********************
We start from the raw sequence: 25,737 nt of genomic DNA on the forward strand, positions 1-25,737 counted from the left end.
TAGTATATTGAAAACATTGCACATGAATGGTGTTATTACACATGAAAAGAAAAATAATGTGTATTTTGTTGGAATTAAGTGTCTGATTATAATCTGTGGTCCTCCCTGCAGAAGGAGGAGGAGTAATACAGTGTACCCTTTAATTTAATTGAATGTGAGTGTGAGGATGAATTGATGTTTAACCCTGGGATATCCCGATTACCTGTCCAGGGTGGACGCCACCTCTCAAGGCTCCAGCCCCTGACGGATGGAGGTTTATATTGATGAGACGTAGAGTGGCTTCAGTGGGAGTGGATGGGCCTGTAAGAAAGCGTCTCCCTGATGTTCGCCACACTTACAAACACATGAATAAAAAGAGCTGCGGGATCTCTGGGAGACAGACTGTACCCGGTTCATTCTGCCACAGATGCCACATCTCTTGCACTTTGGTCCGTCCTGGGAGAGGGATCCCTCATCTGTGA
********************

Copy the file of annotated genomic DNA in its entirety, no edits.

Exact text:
We start from the raw sequence: 25,737 nt of genomic DNA on the forward strand, positions 1-25,737 counted from the left end.
TAGTATATTGAAAACATTGCACATGAATGGTGTTATTACACATGAAAAGAAAAATAATGTGTATTTTGTTGGAATTAAGTGTCTGATTATAATCTGTGGTCCTCCCTGCAGAAGGAGGAGGAGTAATACAGTGTACCCTTTAATTTAATTGAATGTGAGTGTGAGGATGAATTGATGTTTAACCCTGGGATATCCCGATTACCTGTCCAGGGTGGACGCCACCTCTCAAGGCTCCAGCCCCTGACGGATGGAGGTTTATATTGATGAGACGTAGAGTGGCTTCAGTGGGAGTGGATGGGCCTGTAAGAAAGCGTCTCCCTGATGTTCGCCACACTTACAAACACATGAATAAAAAGAGCTGCGGGATCTCTGGGAGACAGACTGTACCCGGTTCATTCTGCCACAGATGCCACATCTCTTGCACTTTGGTCCGTCCTGGGAGAGGGATCCCTCATCTGTGA